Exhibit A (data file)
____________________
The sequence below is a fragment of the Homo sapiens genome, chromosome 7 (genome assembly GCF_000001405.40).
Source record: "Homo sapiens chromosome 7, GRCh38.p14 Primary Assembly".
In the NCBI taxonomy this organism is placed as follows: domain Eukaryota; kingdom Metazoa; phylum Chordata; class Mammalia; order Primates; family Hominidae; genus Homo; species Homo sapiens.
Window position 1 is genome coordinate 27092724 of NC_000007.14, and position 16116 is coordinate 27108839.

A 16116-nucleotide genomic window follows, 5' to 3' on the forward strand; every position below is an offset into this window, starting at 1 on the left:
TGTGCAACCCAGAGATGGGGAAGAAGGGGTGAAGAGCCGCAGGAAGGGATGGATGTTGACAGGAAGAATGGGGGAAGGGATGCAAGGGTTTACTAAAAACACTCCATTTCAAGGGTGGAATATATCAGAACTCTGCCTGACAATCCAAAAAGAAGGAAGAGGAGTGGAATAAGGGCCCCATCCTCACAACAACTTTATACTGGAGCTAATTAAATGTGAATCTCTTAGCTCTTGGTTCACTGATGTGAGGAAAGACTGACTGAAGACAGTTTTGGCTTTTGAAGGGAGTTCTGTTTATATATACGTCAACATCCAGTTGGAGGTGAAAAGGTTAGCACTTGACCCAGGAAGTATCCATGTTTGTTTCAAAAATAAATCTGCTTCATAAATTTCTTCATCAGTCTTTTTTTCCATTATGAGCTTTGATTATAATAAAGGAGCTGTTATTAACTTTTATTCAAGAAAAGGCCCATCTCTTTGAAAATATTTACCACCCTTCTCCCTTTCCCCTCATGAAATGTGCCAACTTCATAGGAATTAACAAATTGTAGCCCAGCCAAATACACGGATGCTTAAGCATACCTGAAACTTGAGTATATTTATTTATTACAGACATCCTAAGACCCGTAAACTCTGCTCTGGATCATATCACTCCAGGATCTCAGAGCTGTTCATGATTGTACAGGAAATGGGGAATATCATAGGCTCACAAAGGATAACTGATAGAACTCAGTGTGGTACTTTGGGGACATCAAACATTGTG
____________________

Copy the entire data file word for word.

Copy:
The sequence below is a fragment of the Homo sapiens genome, chromosome 7 (genome assembly GCF_000001405.40).
Source record: "Homo sapiens chromosome 7, GRCh38.p14 Primary Assembly".
In the NCBI taxonomy this organism is placed as follows: domain Eukaryota; kingdom Metazoa; phylum Chordata; class Mammalia; order Primates; family Hominidae; genus Homo; species Homo sapiens.
Window position 1 is genome coordinate 27092724 of NC_000007.14, and position 16116 is coordinate 27108839.

A 16116-nucleotide genomic window follows, 5' to 3' on the forward strand; every position below is an offset into this window, starting at 1 on the left:
TGTGCAACCCAGAGATGGGGAAGAAGGGGTGAAGAGCCGCAGGAAGGGATGGATGTTGACAGGAAGAATGGGGGAAGGGATGCAAGGGTTTACTAAAAACACTCCATTTCAAGGGTGGAATATATCAGAACTCTGCCTGACAATCCAAAAAGAAGGAAGAGGAGTGGAATAAGGGCCCCATCCTCACAACAACTTTATACTGGAGCTAATTAAATGTGAATCTCTTAGCTCTTGGTTCACTGATGTGAGGAAAGACTGACTGAAGACAGTTTTGGCTTTTGAAGGGAGTTCTGTTTATATATACGTCAACATCCAGTTGGAGGTGAAAAGGTTAGCACTTGACCCAGGAAGTATCCATGTTTGTTTCAAAAATAAATCTGCTTCATAAATTTCTTCATCAGTCTTTTTTTCCATTATGAGCTTTGATTATAATAAAGGAGCTGTTATTAACTTTTATTCAAGAAAAGGCCCATCTCTTTGAAAATATTTACCACCCTTCTCCCTTTCCCCTCATGAAATGTGCCAACTTCATAGGAATTAACAAATTGTAGCCCAGCCAAATACACGGATGCTTAAGCATACCTGAAACTTGAGTATATTTATTTATTACAGACATCCTAAGACCCGTAAACTCTGCTCTGGATCATATCACTCCAGGATCTCAGAGCTGTTCATGATTGTACAGGAAATGGGGAATATCATAGGCTCACAAAGGATAACTGATAGAACTCAGTGTGGTACTTTGGGGACATCAAACATTGTG